National Adopt a Shelter Pet Day: Why You Should Visit the Local Animal Shelter
By: Jeff Noce, i4C Innovations President
On any given day, there are thousands of healthy animals waiting for homes. To call attention to this and to help promote adoption, April 30th has been declared National Adopt a Shelter Pet Day.
When I was growing up, animal shelters were sometimes referred to as “the pound.” They were often run-down and extremely under-funded, and few people opted to adopt. Consequently, around 1970, euthanasias hit an all-time high with an estimated 20 million pets destroyed.
Since then, the numbers have declined dramatically due to the incredible efforts of animal advocates, veterinarians and everyday citizens. The majority of shelters today are clean, bright, welcoming places staffed by caring people who work hard to place pets in loving environments.
If you’re thinking about adding a new pet to your family, here are some compelling reasons to consider visiting your local shelter:
Veterinary Screenings and Care
When you adopt from a shelter, the probability is high that you will receive a healthy animal that has been fully examined and vetted, is up-to-date on shots and has been spayed or neutered (depending on age).
Most shelters perform behavioral assessments on the animals that come into their facilities. They look for and note things like friendliness, shyness, activity level, food aggression, etc. These screenings can help you decide if the pet is right for your home.
Pre-Adoption Meet and Greets
Before bringing home your new pet, it’s important that all members of your family, including other pets, have a chance to meet him or her. Shelters often have a room or yard that allows you to get to know each other better and determine whether it’s a good match for all of you.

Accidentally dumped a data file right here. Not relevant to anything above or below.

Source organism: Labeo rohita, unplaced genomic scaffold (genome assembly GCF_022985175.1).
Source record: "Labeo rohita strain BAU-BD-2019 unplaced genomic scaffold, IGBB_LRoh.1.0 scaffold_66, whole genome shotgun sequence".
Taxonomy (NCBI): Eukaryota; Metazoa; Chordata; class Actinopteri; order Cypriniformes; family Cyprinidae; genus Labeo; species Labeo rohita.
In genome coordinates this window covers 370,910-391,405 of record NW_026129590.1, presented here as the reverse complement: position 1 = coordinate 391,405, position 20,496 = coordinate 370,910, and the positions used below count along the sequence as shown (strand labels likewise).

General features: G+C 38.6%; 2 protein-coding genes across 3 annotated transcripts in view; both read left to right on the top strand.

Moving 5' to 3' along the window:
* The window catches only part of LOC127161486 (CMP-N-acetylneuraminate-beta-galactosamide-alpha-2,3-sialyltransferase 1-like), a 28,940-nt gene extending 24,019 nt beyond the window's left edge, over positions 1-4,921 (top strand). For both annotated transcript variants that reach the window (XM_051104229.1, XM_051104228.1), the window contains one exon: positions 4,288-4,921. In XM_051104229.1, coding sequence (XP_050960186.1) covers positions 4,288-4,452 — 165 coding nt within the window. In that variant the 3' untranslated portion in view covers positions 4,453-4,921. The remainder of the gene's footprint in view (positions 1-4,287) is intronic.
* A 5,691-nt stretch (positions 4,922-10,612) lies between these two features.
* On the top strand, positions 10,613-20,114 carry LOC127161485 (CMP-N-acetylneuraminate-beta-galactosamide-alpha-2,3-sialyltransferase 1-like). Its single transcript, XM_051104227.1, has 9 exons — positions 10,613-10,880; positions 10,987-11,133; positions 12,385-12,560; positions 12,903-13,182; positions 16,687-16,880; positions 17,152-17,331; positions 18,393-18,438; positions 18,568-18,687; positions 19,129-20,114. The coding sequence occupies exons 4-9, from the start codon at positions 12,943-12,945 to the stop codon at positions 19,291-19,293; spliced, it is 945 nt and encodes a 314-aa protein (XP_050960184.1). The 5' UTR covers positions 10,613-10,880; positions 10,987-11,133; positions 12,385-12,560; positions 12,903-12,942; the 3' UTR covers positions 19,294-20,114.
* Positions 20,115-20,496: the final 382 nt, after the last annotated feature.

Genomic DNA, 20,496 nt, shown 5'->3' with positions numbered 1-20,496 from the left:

Walk into any shelter, and you’ll likely find pets of all different ages, sizes, breeds and temperaments. Whether you’re looking for a puppy, a lap cat or an active adult dog to take running, chances are the shelter will be able to match you with the perfect pet for your lifestyle.
If, like me, you’re fond of a particular breed or breeds, locating a responsible, reputable breeder is a good choice, but not the only one. By some estimates, 25 percent of all dogs in shelters are purebred. In addition, there are thousands of breed-specific rescues all over the country for both dogs and cats.
Depending on the size and resources of the shelter, they may provide you with educational materials and ongoing support after the adoption. This support may come in the form of help for behavioral issues, training, puppy socialization, nutrition and more.
Despite making great strides since 1970, approximately 2.7 million pets are still euthanized in shelters each year. By adopting your next family member from a shelter, you will not only save his or her life, you will free up space for another animal.
If you have any questions that I can help you with regarding pet behavior and care, I’d like to hear from you. Please email me at email@example.com.